“The Last Song” was the track that stood out to me most from listening to the 30-second snippets, and it doesn’t disappoint – it’s a perfect closer to the album, not only in name but in texture also.  It employs a soaring guitar and heartwrenching lyrics, chronicling the realisation of a breakup.  “The sad song ends up being the last song you’ll ever hear.”  Rihanna’s spare vocals almost seem to cry the lyrics throughout the track, and the buildup throughout the song until near the end where all the instruments fade out is done perfectly.  Rihanna said that she wanted Lil’ Wayne and Kings Of Leon to like her album, demonstrating her desired blend of urban and rock. The album is definitely a mélange of styles, but apart from “Hard”, I don’t see enough hip-hop for Weezy to connect with, and the rock elements are nowhere near as indie-pop as Kings Of Leon.  However, the soaring guitars provide something edgier and deeper within the context of a pop album, and the hard-hitting beats and synths knock plenty – the combination of which provide something quite extraordinary and special within itself.  Rihanna should be proud of this record.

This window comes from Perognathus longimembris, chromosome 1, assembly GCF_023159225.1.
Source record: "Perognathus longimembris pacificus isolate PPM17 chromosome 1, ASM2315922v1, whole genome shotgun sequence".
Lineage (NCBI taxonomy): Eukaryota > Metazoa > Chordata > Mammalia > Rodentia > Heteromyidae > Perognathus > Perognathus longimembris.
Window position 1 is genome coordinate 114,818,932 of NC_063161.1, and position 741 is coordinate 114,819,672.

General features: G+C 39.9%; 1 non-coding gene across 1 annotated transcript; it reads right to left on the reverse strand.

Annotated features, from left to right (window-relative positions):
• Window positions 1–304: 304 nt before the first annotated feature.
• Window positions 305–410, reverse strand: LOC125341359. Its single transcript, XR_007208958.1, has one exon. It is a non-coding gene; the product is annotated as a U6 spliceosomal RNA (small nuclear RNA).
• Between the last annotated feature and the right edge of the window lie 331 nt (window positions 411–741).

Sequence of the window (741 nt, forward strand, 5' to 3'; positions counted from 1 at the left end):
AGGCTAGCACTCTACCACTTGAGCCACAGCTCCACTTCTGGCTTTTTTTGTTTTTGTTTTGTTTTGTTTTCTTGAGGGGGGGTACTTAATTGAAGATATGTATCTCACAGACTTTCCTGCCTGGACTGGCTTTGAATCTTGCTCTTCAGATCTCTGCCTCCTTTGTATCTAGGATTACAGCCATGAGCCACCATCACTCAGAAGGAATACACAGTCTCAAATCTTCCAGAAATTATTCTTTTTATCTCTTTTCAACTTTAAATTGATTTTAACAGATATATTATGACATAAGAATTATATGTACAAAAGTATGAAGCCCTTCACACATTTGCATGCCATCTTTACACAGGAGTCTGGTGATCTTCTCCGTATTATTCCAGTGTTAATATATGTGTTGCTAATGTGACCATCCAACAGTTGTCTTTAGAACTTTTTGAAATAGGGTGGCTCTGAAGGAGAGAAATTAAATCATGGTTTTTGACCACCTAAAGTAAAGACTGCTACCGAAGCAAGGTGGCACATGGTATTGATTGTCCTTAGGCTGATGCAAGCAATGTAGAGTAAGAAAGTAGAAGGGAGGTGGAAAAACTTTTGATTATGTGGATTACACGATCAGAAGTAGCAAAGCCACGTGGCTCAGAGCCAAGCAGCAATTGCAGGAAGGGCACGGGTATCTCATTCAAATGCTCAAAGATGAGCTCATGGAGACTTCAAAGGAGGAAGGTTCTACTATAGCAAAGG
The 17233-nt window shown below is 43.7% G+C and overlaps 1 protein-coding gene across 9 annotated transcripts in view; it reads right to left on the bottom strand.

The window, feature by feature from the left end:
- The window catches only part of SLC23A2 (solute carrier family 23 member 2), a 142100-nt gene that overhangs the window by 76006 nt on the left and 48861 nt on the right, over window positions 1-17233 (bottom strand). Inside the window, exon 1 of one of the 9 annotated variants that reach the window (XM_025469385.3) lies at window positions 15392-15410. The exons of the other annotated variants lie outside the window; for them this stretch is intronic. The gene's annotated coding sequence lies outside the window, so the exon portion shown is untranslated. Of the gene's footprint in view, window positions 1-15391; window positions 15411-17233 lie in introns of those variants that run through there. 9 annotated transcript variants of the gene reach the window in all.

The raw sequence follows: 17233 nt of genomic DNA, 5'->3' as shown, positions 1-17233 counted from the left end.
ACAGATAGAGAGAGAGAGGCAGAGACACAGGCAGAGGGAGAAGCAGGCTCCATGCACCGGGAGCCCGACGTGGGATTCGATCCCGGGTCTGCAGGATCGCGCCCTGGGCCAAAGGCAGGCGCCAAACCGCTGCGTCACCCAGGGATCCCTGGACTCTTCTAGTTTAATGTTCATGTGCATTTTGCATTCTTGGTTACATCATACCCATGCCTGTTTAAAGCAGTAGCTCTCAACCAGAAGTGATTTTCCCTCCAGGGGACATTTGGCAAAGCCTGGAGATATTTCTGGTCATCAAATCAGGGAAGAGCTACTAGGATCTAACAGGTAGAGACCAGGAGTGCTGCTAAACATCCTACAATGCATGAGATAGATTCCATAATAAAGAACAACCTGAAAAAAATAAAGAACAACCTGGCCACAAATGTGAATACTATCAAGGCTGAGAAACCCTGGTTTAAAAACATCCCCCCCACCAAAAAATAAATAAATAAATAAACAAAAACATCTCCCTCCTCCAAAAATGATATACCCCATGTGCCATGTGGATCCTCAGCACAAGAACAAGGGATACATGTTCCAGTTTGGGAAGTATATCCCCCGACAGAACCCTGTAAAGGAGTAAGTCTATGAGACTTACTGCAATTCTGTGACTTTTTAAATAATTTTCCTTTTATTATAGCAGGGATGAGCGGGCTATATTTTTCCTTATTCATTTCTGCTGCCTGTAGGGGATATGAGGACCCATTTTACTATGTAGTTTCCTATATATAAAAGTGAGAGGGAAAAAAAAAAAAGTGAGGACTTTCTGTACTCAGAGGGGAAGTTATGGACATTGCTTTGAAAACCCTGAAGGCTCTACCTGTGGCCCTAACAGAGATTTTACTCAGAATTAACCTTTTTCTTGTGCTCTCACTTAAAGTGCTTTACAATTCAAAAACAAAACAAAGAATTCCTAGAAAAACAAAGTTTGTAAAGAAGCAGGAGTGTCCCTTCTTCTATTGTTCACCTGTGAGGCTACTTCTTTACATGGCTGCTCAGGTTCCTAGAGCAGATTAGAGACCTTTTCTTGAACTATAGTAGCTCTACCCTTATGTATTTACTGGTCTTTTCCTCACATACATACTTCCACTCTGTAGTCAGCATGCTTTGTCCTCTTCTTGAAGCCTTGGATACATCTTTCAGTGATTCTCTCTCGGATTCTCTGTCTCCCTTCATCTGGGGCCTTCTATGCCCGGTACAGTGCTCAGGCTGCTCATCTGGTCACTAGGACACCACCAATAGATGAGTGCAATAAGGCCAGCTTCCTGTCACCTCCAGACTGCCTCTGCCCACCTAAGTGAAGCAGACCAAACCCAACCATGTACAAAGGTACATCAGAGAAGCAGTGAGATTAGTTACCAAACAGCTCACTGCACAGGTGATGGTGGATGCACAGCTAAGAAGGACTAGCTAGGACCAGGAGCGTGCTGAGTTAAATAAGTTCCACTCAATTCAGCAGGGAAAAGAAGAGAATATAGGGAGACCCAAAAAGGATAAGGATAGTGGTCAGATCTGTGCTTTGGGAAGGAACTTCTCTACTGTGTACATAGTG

Rated R has a focused aggression to it that rings truer than it did on Good Girl Gone Bad. Despite the lack of uptempo smashes, it’s a fantastic record that hopefully will have as much repeat-play value as her previous record.  Whether it’s because of her personal struggles, maturity as a young woman or desire to experiment musically (probably a combination of all three), Rated R shows growth.  I pray that her label doesn’t re-release the album, since it’s perfect as it is and comes across as something sincere, rather than designed to make money as a light pop confection.  Why I’m impressed with Rated R, beyond the simple fact that most of the songs are solid or better, is because it’s cohesive.  All the songs work together to make the album more than the sum of its parts.  It has a big emotional impact, and it sets a musical mood (dark, edgy and yet heartfelt) that doesn’t let up throughout – in her own words, from “Hard”, “that Rihanna rain/reign”.  I didn’t know if she had it in her to best Good Girl Gone Bad, but even if it doesn’t have as many number 1 smashes and addictive beats, Rated R is a musical step forward that I personally value that little bit more.